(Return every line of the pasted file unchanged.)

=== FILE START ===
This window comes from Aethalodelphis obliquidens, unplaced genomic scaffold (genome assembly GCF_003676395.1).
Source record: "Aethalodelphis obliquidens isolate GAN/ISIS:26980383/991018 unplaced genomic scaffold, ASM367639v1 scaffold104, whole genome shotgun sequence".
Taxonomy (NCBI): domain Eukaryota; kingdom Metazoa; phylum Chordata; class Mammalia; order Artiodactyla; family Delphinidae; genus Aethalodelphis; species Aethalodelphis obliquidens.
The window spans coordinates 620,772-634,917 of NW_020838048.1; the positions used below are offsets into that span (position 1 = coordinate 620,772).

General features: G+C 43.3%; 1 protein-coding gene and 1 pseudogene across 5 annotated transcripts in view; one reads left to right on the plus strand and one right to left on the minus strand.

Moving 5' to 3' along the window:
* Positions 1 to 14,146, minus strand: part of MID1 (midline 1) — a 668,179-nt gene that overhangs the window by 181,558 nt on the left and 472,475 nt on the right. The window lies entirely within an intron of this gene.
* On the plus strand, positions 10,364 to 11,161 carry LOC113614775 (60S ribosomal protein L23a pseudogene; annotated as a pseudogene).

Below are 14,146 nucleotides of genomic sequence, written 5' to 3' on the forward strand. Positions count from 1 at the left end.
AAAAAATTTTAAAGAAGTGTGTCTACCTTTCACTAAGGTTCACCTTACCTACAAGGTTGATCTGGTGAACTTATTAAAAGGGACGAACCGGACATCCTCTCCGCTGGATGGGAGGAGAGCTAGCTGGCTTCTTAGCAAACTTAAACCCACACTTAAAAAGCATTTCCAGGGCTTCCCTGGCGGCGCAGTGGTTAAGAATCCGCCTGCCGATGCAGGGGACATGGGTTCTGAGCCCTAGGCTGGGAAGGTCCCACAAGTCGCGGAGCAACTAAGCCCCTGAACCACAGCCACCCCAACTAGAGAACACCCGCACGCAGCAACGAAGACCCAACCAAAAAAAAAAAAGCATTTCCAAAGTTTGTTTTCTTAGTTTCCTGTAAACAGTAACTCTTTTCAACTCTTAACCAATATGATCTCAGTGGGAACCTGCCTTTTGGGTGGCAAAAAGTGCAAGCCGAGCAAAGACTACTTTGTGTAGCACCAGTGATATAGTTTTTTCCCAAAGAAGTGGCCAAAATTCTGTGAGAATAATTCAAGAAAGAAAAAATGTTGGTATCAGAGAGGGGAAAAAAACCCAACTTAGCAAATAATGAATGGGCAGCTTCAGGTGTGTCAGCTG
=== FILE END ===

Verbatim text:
This window comes from Aethalodelphis obliquidens, unplaced genomic scaffold (genome assembly GCF_003676395.1).
Source record: "Aethalodelphis obliquidens isolate GAN/ISIS:26980383/991018 unplaced genomic scaffold, ASM367639v1 scaffold104, whole genome shotgun sequence".
Taxonomy (NCBI): domain Eukaryota; kingdom Metazoa; phylum Chordata; class Mammalia; order Artiodactyla; family Delphinidae; genus Aethalodelphis; species Aethalodelphis obliquidens.
The window spans coordinates 620,772-634,917 of NW_020838048.1; the positions used below are offsets into that span (position 1 = coordinate 620,772).

General features: G+C 43.3%; 1 protein-coding gene and 1 pseudogene across 5 annotated transcripts in view; one reads left to right on the plus strand and one right to left on the minus strand.

Moving 5' to 3' along the window:
* Positions 1 to 14,146, minus strand: part of MID1 (midline 1) — a 668,179-nt gene that overhangs the window by 181,558 nt on the left and 472,475 nt on the right. The window lies entirely within an intron of this gene.
* On the plus strand, positions 10,364 to 11,161 carry LOC113614775 (60S ribosomal protein L23a pseudogene; annotated as a pseudogene).

Below are 14,146 nucleotides of genomic sequence, written 5' to 3' on the forward strand. Positions count from 1 at the left end.
AAAAAATTTTAAAGAAGTGTGTCTACCTTTCACTAAGGTTCACCTTACCTACAAGGTTGATCTGGTGAACTTATTAAAAGGGACGAACCGGACATCCTCTCCGCTGGATGGGAGGAGAGCTAGCTGGCTTCTTAGCAAACTTAAACCCACACTTAAAAAGCATTTCCAGGGCTTCCCTGGCGGCGCAGTGGTTAAGAATCCGCCTGCCGATGCAGGGGACATGGGTTCTGAGCCCTAGGCTGGGAAGGTCCCACAAGTCGCGGAGCAACTAAGCCCCTGAACCACAGCCACCCCAACTAGAGAACACCCGCACGCAGCAACGAAGACCCAACCAAAAAAAAAAAAGCATTTCCAAAGTTTGTTTTCTTAGTTTCCTGTAAACAGTAACTCTTTTCAACTCTTAACCAATATGATCTCAGTGGGAACCTGCCTTTTGGGTGGCAAAAAGTGCAAGCCGAGCAAAGACTACTTTGTGTAGCACCAGTGATATAGTTTTTTCCCAAAGAAGTGGCCAAAATTCTGTGAGAATAATTCAAGAAAGAAAAAATGTTGGTATCAGAGAGGGGAAAAAAACCCAACTTAGCAAATAATGAATGGGCAGCTTCAGGTGTGTCAGCTG